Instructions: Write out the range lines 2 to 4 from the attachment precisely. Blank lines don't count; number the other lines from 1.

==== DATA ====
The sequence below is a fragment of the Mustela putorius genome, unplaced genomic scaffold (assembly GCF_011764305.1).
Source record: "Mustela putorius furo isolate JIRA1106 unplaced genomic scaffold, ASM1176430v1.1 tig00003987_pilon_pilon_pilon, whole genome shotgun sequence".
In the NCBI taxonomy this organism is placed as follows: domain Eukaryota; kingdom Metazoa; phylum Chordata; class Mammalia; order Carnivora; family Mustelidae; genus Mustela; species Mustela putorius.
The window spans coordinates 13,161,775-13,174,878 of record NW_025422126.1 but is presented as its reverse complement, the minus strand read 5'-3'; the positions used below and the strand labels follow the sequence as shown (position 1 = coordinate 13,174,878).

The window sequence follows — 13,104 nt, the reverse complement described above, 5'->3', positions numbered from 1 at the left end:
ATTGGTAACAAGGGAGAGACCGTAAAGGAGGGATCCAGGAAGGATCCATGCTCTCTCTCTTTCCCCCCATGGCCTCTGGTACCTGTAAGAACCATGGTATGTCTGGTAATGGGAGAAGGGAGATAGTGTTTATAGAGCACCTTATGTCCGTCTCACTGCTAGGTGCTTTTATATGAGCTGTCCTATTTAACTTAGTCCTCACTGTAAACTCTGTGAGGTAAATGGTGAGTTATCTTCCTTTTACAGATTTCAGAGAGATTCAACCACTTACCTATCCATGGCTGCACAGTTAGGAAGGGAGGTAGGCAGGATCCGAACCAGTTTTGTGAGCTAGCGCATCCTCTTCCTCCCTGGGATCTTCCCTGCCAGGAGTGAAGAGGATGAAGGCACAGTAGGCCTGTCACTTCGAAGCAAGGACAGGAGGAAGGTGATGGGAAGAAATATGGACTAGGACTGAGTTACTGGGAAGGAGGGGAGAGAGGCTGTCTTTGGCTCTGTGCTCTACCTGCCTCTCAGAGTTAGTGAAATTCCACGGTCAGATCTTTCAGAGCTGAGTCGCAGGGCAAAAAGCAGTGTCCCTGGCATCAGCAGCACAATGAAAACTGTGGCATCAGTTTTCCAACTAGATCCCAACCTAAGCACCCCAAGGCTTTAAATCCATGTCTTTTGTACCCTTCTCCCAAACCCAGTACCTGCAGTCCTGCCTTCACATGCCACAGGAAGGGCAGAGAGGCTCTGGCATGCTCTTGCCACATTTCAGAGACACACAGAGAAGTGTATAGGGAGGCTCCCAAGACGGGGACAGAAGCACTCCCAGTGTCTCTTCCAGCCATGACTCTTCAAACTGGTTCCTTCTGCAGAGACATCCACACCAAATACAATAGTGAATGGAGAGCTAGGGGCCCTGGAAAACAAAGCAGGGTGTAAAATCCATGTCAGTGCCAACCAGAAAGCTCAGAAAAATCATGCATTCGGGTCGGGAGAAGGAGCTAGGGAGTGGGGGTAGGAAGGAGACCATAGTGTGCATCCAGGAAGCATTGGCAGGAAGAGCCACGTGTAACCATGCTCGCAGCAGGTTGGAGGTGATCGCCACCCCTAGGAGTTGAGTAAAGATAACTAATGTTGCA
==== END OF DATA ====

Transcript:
Source record: "Mustela putorius furo isolate JIRA1106 unplaced genomic scaffold, ASM1176430v1.1 tig00003987_pilon_pilon_pilon, whole genome shotgun sequence".
In the NCBI taxonomy this organism is placed as follows: domain Eukaryota; kingdom Metazoa; phylum Chordata; class Mammalia; order Carnivora; family Mustelidae; genus Mustela; species Mustela putorius.
The window spans coordinates 13,161,775-13,174,878 of record NW_025422126.1 but is presented as its reverse complement, the minus strand read 5'-3'; the positions used below and the strand labels follow the sequence as shown (position 1 = coordinate 13,174,878).